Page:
You can buy or sell anything on eBay—or so it might seem. But eBay disagrees that everything has a price, and has prohibited certain items from being listed on its site. Here are a few goods eBay thought it was important to point out aren't allowed on "The World's Online Marketplace."

1.Used undergarments

No used jockstraps or thongs allowed. Also of note: "Used articles of clothing marketed or described as well-worn fetish items are strictly prohibited."

2. Bank debit cards


No selling your active debit or credit card. If you really feel like handing over all your money to a stranger, you'll have to hit the ATM first.

3. British titles

Thinking about purchasing a fancy title from a real-life Lord or Lady? Unfortunately, eBay's UK site lists that as a no-no.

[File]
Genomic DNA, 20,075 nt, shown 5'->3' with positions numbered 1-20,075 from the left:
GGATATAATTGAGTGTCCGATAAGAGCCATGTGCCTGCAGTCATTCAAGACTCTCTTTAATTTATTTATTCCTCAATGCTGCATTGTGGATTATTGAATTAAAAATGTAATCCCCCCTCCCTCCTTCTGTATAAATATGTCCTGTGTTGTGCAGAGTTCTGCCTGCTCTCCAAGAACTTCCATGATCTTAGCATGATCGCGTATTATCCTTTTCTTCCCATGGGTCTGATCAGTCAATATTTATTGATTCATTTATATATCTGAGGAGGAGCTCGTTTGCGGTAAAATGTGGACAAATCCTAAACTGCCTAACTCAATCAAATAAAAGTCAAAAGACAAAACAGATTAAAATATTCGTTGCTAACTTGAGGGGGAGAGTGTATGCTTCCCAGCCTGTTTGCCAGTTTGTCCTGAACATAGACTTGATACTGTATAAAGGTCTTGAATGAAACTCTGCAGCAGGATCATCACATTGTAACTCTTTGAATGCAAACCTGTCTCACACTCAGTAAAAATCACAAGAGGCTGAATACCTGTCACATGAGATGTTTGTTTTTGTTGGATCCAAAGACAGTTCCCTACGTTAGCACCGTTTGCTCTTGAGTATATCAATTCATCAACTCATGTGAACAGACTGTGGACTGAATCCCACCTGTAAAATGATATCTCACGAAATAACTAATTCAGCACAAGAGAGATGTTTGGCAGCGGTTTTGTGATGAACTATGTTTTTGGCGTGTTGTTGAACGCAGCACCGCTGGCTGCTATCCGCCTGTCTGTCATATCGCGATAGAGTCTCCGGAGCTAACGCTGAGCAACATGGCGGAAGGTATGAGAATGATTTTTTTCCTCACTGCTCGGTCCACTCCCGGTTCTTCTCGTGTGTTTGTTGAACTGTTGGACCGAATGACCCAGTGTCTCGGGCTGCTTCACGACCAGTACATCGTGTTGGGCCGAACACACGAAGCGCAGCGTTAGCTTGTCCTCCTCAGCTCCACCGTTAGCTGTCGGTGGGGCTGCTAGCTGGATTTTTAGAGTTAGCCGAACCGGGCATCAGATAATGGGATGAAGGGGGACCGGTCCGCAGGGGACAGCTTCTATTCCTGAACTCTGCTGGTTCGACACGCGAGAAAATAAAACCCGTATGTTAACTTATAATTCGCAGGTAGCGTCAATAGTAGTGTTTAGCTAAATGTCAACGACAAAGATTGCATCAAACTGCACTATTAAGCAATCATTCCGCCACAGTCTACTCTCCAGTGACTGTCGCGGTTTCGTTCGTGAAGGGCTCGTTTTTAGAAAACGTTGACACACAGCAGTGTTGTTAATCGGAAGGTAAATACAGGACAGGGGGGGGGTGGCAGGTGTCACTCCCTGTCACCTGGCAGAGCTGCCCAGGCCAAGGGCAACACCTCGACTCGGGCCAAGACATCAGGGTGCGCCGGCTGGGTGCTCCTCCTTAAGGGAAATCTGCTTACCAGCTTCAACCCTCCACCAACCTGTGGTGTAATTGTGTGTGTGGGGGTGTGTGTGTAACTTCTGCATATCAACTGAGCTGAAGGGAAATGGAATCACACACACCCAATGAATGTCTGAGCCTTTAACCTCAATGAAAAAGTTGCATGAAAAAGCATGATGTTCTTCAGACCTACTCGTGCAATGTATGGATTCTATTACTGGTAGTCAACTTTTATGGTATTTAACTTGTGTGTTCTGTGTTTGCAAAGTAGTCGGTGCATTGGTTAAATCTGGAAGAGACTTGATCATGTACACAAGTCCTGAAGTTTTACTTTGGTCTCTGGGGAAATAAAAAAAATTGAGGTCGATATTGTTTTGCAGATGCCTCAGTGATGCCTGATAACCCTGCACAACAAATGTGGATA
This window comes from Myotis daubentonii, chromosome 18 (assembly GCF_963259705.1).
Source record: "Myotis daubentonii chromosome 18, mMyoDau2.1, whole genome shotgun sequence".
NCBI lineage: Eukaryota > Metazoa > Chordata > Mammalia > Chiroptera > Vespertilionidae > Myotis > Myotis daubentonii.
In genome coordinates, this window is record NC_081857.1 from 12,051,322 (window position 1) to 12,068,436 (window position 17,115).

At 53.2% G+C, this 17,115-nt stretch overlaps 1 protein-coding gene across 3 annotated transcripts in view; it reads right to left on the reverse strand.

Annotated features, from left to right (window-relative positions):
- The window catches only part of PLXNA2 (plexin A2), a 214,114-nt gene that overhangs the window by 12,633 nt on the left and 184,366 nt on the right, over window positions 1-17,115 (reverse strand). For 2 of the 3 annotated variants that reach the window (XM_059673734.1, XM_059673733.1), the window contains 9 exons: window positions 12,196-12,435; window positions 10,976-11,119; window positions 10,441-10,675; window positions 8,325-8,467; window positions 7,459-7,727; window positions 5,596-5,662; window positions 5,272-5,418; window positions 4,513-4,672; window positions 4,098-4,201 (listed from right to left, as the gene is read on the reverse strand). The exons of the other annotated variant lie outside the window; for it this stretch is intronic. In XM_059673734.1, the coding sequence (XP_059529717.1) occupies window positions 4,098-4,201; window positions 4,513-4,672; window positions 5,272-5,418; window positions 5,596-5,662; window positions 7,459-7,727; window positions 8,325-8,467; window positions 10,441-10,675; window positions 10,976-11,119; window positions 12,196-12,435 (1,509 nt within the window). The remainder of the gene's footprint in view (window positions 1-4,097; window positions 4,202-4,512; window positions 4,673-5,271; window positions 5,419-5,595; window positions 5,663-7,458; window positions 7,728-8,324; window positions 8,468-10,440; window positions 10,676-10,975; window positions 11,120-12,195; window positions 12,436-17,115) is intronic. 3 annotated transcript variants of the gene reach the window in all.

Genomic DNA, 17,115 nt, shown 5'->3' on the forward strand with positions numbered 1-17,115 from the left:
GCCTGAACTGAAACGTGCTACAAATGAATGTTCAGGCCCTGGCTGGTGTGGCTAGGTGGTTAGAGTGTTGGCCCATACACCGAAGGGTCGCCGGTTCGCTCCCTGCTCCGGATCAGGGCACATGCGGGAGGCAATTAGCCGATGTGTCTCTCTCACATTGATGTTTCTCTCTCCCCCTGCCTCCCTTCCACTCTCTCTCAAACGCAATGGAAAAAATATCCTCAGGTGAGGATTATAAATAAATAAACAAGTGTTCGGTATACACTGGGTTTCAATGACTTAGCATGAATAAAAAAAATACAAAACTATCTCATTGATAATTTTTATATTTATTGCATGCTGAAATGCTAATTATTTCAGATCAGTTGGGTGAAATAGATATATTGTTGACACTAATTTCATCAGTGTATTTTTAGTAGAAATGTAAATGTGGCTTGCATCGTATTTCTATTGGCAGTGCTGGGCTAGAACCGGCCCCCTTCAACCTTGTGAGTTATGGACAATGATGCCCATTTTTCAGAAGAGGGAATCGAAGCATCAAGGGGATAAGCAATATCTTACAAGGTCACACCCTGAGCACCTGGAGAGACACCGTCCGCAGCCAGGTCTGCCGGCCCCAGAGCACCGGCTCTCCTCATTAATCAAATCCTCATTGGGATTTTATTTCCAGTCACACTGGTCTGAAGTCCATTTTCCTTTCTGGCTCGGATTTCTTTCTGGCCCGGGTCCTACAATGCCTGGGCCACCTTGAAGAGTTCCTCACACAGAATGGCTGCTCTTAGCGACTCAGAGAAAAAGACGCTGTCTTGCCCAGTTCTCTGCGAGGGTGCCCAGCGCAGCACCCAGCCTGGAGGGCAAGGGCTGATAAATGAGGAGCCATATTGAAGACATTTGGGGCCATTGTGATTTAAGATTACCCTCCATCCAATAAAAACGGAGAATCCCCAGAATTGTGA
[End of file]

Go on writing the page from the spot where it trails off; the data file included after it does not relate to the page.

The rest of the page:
4. Human parts

The exceptions: wigs and accessories made from human (scalp) hair, and "clean, articulated … skulls and skeletons used for medical research." That means when you're rich and famous, you'll have to figure out another way to sell your toenail clippings.

5. Pyramid schemes
 

Also, any sort of multi-level marketing or matrix schemes. 

6. Your Facebook Friendship 

 

This means you're going to have to make friends the old-fashioned way: By clicking "accept" for free. 
 

7. Radioactive waste

You have to wonder why eBay feels the need to point this out.

8. Nuclear weapons

Sorry, supervillains—if you're looking to do some late-night online shopping, consider buying that summer handbag you've had your eye on instead.

9. Meth-making manuals

Image: AMC

You'll have to rely on other sites for your "cooking" instructions, as this is deemed an "item that encourages illegal activity".

10. Prescription meds

eBay felt the need to spell this one out, too. Surprisingly, however, this category includes contact lenses. Even non-prescription novelty lenses are banned, which means—alas—Twi-hards and Hot Topic enthusiasts will have to search elsewhere for contacts that make them look like vampires.

All images via iStock unless otherwise noted. This post originally appeared on our UK site